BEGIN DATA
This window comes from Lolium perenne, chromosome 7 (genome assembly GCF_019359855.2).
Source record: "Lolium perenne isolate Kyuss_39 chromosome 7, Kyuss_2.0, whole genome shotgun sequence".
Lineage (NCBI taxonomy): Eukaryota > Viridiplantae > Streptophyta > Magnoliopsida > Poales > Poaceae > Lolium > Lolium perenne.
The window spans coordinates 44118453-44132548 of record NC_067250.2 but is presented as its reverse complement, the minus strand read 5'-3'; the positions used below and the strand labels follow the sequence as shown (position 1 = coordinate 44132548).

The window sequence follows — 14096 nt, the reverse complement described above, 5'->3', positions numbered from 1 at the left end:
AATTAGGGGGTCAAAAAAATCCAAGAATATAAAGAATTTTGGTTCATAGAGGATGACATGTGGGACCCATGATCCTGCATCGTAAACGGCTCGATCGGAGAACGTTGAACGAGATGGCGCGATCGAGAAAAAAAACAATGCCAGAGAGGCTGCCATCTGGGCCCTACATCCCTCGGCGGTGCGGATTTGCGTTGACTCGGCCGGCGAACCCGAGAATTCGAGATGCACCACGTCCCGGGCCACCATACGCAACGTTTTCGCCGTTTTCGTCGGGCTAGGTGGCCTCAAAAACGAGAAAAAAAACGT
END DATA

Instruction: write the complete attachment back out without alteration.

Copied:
This window comes from Lolium perenne, chromosome 7 (genome assembly GCF_019359855.2).
Source record: "Lolium perenne isolate Kyuss_39 chromosome 7, Kyuss_2.0, whole genome shotgun sequence".
Lineage (NCBI taxonomy): Eukaryota > Viridiplantae > Streptophyta > Magnoliopsida > Poales > Poaceae > Lolium > Lolium perenne.
The window spans coordinates 44118453-44132548 of record NC_067250.2 but is presented as its reverse complement, the minus strand read 5'-3'; the positions used below and the strand labels follow the sequence as shown (position 1 = coordinate 44132548).

The window sequence follows — 14096 nt, the reverse complement described above, 5'->3', positions numbered from 1 at the left end:
AATTAGGGGGTCAAAAAAATCCAAGAATATAAAGAATTTTGGTTCATAGAGGATGACATGTGGGACCCATGATCCTGCATCGTAAACGGCTCGATCGGAGAACGTTGAACGAGATGGCGCGATCGAGAAAAAAAACAATGCCAGAGAGGCTGCCATCTGGGCCCTACATCCCTCGGCGGTGCGGATTTGCGTTGACTCGGCCGGCGAACCCGAGAATTCGAGATGCACCACGTCCCGGGCCACCATACGCAACGTTTTCGCCGTTTTCGTCGGGCTAGGTGGCCTCAAAAACGAGAAAAAAAACGT